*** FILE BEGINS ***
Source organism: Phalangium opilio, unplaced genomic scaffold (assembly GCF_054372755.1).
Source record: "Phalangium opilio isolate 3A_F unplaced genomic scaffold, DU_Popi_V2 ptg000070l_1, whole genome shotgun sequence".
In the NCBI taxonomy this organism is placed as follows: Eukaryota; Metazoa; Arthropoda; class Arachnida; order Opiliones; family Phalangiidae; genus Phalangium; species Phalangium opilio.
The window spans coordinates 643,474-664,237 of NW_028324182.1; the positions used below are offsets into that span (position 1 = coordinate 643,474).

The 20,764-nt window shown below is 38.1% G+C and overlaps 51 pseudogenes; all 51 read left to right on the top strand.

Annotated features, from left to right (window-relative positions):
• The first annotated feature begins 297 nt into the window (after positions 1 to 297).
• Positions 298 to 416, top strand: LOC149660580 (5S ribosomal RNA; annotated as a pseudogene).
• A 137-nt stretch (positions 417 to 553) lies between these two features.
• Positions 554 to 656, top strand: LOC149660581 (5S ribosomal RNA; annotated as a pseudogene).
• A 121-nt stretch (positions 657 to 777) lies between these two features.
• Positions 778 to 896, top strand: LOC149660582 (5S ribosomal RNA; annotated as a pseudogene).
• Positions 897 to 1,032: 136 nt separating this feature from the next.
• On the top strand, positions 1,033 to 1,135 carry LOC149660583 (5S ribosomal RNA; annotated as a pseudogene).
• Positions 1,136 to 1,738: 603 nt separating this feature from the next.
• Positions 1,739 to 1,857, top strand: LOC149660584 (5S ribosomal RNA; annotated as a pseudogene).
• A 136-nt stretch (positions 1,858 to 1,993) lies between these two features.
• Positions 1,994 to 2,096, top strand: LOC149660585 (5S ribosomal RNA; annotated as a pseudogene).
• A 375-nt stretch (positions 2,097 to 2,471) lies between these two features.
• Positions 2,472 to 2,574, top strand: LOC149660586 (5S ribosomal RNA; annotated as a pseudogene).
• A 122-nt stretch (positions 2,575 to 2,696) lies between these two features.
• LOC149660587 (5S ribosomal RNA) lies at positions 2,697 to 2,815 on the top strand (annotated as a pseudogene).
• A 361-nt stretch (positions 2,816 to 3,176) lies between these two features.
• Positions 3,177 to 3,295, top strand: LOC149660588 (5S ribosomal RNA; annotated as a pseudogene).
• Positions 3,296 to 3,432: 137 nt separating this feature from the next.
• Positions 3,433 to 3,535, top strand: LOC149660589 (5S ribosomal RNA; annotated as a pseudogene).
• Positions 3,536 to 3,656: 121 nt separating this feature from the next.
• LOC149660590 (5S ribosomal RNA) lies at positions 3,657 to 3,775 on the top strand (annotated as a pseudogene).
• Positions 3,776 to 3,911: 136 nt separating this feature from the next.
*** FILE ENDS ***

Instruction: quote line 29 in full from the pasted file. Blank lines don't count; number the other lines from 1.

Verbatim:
• Positions 3,776 to 3,911: 136 nt separating this feature from the next.